Figure 2: The mathematical and graphical representation of the mapping process highlights the three different kinds of design: uncoupled, decoupled and coupled.

The illustration of the different adjustments for an uncoupled, decoupled and coupled design highlights why the design must maintain the independence of the functional requirements. It eases the adjustment of the functional requirements.

The independence axiom elaborates if the design is an uncoupled, decoupled or coupled design. A coupled design is not acceptable and the selection process of DPs must be repeated. A decoupled design is worse than an uncoupled but still allows the exact adjustment of the functional requirements. The next step in the applying axiomatic design process is the decomposition is illustrated in Figure 3.

Figure 3: The decomposition process of axiomatic design is also called zig-zagging.

 

Applying Axiomatic Design

Axiomatic design was used in the development of the MSDD in the following way:

  1. state the requirements (FRs)
  2. determine design solutions (DPs), which can satisfy the FRs
  3. determine the dependencies between DPs and FRs by filling out the design matrix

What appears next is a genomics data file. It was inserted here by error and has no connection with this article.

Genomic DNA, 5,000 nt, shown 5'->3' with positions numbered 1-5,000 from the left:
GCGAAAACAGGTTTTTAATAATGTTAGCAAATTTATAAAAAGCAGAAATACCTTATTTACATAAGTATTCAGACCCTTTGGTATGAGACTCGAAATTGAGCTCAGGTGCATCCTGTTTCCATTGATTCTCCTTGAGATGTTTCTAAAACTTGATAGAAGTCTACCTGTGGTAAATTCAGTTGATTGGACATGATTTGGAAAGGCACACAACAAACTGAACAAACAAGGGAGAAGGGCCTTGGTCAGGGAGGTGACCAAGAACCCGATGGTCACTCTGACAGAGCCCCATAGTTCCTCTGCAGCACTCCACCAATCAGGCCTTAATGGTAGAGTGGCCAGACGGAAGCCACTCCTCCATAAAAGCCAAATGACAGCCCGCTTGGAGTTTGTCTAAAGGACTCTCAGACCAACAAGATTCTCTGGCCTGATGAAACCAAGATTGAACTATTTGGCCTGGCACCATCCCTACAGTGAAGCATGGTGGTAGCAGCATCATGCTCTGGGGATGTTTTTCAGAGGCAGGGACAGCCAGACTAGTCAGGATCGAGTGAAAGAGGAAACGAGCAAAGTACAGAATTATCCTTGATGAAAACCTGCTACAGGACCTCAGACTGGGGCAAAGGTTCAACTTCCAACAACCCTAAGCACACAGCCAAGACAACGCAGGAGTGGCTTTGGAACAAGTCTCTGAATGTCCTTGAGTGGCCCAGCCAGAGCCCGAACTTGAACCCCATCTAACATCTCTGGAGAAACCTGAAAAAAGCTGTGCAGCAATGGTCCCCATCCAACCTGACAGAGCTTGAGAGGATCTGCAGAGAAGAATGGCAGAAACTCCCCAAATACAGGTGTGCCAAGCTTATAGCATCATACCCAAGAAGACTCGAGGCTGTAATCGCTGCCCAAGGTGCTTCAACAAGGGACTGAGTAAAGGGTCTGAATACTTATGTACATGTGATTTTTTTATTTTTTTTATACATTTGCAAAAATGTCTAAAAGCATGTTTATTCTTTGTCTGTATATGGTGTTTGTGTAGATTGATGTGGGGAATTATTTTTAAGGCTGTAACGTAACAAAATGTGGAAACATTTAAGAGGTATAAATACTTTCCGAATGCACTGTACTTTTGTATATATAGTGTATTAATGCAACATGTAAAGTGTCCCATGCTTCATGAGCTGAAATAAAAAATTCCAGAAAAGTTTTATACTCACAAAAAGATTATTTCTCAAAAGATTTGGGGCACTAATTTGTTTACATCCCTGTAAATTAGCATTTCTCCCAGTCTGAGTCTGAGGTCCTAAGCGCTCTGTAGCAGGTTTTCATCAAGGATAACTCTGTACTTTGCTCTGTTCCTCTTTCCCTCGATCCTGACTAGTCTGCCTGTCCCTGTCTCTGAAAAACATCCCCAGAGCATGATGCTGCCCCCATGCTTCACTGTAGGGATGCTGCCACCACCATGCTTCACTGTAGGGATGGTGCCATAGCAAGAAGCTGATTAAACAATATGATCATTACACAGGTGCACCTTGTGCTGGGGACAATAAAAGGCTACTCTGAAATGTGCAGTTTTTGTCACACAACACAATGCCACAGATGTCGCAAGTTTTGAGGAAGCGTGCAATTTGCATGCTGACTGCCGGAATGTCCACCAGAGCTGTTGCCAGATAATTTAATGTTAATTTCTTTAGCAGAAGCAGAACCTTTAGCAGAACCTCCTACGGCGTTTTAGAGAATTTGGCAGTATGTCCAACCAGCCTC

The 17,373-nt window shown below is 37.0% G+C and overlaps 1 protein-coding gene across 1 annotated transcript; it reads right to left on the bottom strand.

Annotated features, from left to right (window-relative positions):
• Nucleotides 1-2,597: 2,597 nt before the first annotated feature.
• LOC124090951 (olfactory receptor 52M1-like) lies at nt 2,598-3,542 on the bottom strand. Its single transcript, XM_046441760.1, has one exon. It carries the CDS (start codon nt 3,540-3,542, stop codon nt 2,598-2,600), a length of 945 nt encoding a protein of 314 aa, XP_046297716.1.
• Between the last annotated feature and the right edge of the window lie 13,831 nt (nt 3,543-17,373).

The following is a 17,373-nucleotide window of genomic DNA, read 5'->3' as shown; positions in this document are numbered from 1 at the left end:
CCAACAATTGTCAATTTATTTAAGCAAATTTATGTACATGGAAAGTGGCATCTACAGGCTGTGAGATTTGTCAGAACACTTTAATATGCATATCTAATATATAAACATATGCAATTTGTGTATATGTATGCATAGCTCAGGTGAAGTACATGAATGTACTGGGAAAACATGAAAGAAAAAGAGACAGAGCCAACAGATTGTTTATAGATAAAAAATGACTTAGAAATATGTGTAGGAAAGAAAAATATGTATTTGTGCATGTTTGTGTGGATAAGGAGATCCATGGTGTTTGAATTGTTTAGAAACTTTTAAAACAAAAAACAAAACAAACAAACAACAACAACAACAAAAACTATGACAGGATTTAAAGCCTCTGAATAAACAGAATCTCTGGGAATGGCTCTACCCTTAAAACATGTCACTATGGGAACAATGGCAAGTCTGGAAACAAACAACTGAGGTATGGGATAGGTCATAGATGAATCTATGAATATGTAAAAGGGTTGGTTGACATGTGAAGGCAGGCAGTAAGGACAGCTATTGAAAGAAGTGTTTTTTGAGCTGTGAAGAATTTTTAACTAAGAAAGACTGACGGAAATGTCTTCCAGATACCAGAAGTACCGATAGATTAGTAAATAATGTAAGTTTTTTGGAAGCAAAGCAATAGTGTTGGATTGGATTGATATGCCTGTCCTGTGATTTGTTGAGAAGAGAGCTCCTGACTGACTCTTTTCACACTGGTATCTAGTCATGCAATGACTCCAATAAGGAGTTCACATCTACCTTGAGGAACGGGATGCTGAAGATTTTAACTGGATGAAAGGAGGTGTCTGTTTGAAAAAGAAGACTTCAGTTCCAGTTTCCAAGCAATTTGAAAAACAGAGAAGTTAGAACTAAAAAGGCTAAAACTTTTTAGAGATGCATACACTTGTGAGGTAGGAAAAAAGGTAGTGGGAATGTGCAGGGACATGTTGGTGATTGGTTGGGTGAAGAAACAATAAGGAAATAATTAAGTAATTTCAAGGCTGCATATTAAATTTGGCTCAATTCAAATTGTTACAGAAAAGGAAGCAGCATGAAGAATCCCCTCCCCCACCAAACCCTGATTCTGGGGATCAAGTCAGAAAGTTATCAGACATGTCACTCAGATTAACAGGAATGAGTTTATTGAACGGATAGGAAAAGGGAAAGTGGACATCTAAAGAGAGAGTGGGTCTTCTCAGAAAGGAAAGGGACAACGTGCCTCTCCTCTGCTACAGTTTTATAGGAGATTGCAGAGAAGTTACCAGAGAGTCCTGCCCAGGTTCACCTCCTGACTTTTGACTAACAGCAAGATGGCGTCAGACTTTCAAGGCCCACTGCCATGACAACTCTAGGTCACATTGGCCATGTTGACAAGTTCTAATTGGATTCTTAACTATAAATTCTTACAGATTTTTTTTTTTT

4. decompose further if necessary

The first two steps are straight forward. Filling out the design matrix (step 3) was a little more difficult. The relationships between the FRís and DPís in the MSDD are more conceptual in nature and the following questions were developed to formalize the process for filling in the entries of the design matrix and to describe the thinking that goes into the determination of each entry:

  • Does the particular choice of DPj affect system performance in terms of FRi?
  • Would failing to implement DPj impede the manufacturing systemís ability to satisfy FR?

Once a set of DPís has been determined, the next step is to decide if further decomposition is necessary. In the case of the MSDD, decomposition proceeds for as long as it is possible to do so without limiting the usefulness or range of applicability of the decomposition. When further decomposition is needed, the next step is to develop the next level of FRís. By following a downward path in the MSDD (shown in Appendix A), one can see this alternation back and forth between FRís and DPís.

In developing lower-level FRís for the MSDD, the focus was on breaking down the higher-level FR-DP pairs into component parts. Questions asked at this stage included:

  • What are the components of the parent FR and/or DP?
  • What requirements are placed on these components?

Reading from left to right, the MSDD indicates path dependence. The FR-DP pairs on each level are arranged in such a way that the pair whose DP influences the most FRís is on the left side. We see that quality, then problem resolution, then predictable output, then throughput time reduction, then labor reduction are critical to implementing the desired system-design goals (see MSDD include link to the complete MSDD). As a result, decisions should be made following the MSDD from left to right. A summary of the axiomatic design process for decomposition is shown in Figure 4.

 


Figure 4: Overall axiomatic design decomposition process